Adversarial Attack on Speech Recognition.

Recent studies have successfully produced adversarial examples against automatic speech recognition (ASR) system (i.e., speech-to-text), which is the most prevalent application in the audio space. For instance, Vaidya

et al. [17, 2] generate noise-like adversarial sound making ASR models output adversary-desired text transcriptions. Nonetheless, the generated adversarial examples would be perceived as noises by human, which may draw considerable attention on practical attacks. To solve this problem, Carlini et al. [3] propose to craft adversarial samples by adding unnoticeable perturbations into original speech, misleading the model to translate the adversarial examples to adversary-desired text. Moreover, CommanderSong [18] can embed any malicious command into regular songs, which could be recognized by ASR systems as malicious commands but still being perceived as common music by human. However, all the aforementioned ASR adversarial attacks are individual attack through solving an optimization problem for each individual input audio, which needs high run-time requirements (e.g., several hours) to compute the adversarial examples per input audio. Alternatively, a more recent work [9] produces a single universal perturbation which can fool ASR systems causing an error in transcription. This work is in the case of untargeted attack, in which the adversary cannot specify the expected speech transcription during the phase of adversary example generation.

Adversarial Attack on Speaker Recognition. Different from speech recognition systems, speaker recognition (a.k.a., voice recognition) mainly focuses on extracting individual-dependent voice characteristics through embedding methods to identify speakers’ identities regardless of their speech content. It has been shown a growing trend of using DNNs in the embedding layers of speaker recognition model due to its superiority of scalable embedding performance [7, 8]. However, few studies have been conducted to explore the vulnerability of the DNN-based speaker recognition system. To the best of our knowledge, the only related study [6] proposes to build adversarial examples against an end-to-end speaker verification model, which is a binary speaker recognition system. Moreover, this attack is individual attack, which requires a long time to craft different perturbation for each voice input. It does not consider any sound distortions caused by practical over-the-air playback either. To bridge the gap in terms of all the aforementioned issues, in this paper we explore the possibility of launching real-time universal, targeted, and robust adversarial attacks against multi-class speaker recognition system, with speakers in our testing model.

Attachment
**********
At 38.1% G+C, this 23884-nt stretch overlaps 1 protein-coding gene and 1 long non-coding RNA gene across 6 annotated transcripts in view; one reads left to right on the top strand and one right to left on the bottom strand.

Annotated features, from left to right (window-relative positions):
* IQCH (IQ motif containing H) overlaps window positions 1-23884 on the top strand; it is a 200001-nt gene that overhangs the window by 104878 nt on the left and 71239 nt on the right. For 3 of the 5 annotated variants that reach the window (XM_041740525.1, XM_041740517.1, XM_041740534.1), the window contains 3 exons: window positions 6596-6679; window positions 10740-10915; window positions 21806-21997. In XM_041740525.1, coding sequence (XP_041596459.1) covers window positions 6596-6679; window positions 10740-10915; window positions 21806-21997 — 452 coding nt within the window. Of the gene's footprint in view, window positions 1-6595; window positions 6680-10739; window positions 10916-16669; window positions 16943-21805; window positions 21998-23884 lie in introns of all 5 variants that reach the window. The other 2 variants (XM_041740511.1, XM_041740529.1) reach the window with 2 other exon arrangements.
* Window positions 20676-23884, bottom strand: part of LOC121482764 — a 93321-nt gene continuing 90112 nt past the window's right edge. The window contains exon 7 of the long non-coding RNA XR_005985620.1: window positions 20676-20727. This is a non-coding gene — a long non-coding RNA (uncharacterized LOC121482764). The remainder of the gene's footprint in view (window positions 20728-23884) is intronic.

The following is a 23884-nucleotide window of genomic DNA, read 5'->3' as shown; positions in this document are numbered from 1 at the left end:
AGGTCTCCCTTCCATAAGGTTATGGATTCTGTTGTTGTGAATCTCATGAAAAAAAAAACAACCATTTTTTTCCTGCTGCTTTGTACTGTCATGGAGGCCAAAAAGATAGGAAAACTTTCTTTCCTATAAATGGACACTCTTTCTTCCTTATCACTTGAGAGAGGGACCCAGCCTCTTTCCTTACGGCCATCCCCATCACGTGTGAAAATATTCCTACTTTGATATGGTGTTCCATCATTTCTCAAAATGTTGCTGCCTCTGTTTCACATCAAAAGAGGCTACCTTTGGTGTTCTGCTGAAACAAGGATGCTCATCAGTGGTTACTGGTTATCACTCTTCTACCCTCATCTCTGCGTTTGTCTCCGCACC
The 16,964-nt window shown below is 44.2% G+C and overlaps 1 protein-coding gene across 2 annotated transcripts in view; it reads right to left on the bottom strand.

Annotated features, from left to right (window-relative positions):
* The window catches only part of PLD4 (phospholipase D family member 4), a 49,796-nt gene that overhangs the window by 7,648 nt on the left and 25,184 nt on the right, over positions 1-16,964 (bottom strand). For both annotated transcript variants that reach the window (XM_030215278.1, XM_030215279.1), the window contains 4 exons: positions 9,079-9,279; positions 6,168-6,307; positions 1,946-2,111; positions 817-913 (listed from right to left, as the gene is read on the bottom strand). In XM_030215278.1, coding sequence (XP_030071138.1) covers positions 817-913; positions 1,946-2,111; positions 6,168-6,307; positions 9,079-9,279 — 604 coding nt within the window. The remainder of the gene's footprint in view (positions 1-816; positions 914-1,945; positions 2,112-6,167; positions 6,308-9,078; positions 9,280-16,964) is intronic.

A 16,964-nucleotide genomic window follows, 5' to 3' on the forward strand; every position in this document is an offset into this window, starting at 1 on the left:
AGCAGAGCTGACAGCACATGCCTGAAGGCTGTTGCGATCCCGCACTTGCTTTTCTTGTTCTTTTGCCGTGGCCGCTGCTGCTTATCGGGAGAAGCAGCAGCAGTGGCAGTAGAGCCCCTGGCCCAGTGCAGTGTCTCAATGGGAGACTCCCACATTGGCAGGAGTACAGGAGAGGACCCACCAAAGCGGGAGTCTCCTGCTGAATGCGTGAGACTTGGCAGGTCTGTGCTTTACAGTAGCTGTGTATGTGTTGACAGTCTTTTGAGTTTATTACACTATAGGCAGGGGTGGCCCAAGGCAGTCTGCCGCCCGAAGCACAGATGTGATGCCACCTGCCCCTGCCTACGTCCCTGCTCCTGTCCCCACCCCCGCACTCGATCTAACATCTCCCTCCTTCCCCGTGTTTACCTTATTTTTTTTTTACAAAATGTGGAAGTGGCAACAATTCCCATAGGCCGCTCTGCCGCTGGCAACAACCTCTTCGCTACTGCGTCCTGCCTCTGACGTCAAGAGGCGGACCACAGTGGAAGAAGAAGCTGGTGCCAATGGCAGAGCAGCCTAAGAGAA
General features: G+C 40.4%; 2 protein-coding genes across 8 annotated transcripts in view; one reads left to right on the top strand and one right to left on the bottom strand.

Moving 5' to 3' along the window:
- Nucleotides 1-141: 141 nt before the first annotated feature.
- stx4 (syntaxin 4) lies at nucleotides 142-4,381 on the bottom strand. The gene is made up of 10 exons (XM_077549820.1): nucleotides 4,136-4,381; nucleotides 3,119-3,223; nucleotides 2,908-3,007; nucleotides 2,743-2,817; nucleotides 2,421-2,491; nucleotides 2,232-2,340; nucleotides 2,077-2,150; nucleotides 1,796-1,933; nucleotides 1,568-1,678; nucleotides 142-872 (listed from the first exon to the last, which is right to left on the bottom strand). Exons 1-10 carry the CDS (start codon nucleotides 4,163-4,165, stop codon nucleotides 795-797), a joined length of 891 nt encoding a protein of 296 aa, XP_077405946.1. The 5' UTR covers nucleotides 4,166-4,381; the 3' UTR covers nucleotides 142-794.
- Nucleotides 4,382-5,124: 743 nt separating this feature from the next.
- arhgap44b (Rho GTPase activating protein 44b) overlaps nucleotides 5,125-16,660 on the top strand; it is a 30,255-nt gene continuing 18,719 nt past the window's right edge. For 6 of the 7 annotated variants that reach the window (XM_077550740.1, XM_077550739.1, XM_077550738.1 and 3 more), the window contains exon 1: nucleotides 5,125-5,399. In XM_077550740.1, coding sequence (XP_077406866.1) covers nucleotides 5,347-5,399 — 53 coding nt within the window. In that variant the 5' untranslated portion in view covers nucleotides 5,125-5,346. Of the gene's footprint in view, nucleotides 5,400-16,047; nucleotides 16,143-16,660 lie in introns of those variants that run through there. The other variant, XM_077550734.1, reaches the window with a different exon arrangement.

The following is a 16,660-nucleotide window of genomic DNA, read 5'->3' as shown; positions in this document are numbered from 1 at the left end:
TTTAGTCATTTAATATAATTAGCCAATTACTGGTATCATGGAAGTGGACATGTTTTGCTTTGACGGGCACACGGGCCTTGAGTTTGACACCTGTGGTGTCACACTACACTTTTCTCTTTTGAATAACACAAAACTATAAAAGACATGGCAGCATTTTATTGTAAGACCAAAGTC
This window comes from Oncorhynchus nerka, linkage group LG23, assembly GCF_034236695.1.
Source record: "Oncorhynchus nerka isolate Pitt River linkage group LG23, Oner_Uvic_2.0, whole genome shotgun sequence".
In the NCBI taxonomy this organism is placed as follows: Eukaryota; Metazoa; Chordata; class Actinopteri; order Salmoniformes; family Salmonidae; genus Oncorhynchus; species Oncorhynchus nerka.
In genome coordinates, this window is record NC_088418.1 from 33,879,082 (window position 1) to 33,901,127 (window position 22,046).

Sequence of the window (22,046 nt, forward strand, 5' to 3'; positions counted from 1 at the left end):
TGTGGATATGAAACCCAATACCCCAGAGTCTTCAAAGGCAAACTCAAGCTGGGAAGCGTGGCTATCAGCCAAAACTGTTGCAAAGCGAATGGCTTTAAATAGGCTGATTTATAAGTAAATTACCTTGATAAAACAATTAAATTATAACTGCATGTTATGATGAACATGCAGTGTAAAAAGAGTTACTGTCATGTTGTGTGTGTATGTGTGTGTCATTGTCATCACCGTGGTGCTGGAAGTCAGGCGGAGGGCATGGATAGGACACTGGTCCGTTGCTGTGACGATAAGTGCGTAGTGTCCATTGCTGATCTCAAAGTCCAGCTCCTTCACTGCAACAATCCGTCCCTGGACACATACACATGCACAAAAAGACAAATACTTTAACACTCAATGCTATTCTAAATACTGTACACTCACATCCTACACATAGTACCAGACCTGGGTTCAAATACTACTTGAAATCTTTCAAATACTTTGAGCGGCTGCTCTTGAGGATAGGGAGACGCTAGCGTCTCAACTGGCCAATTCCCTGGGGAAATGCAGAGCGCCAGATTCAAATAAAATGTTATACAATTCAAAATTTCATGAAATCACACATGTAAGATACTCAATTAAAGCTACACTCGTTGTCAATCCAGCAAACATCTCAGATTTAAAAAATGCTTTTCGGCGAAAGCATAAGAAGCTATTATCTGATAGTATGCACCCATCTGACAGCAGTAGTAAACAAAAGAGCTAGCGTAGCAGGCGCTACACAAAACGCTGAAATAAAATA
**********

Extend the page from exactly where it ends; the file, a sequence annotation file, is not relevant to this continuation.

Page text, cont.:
3 Real-time, Universal, and Robust Adversarial Examples

3.1 Target Speaker Recognition Model

Figure 1: Targeted speaker recognition model (X-vector).

In this work, the DNN-embedding-based X-vector system [15] is used as the speaker recognition system since it has shown a significant improvement over standard i-vector models, and has been further studied in many follow-up studies (e.g., [14, 11]). The architecture of X-vector system is shown in Figure 1. Specifically, for an input audio, the system first extracts mel-frequency cepstral coefficents (MFCCs) features using a sliding window. The extracted features are then passed to a time-delay neural network (TDNN) structure [13]

that operates on audio frames. The statistics pooling layer takes the output of the final frame-level layer as input, aggregates over the input segment, and computes its mean and standard deviation. Subsequently, hidden layers are used to map the concatenated statistics into final embeddings. In the recognition phase, the probabilistic linear discriminant analysis (PLDA) computes the probability of the input audio belonging to each enrolled speaker with the embedding information and identifies the speaker label with the highest calculated score.

3.2 Challenges and Threat Model

Challenges. Generating such a real-time, universal, and robust adversarial example against speaker recognition system in practice raises a number of challenges: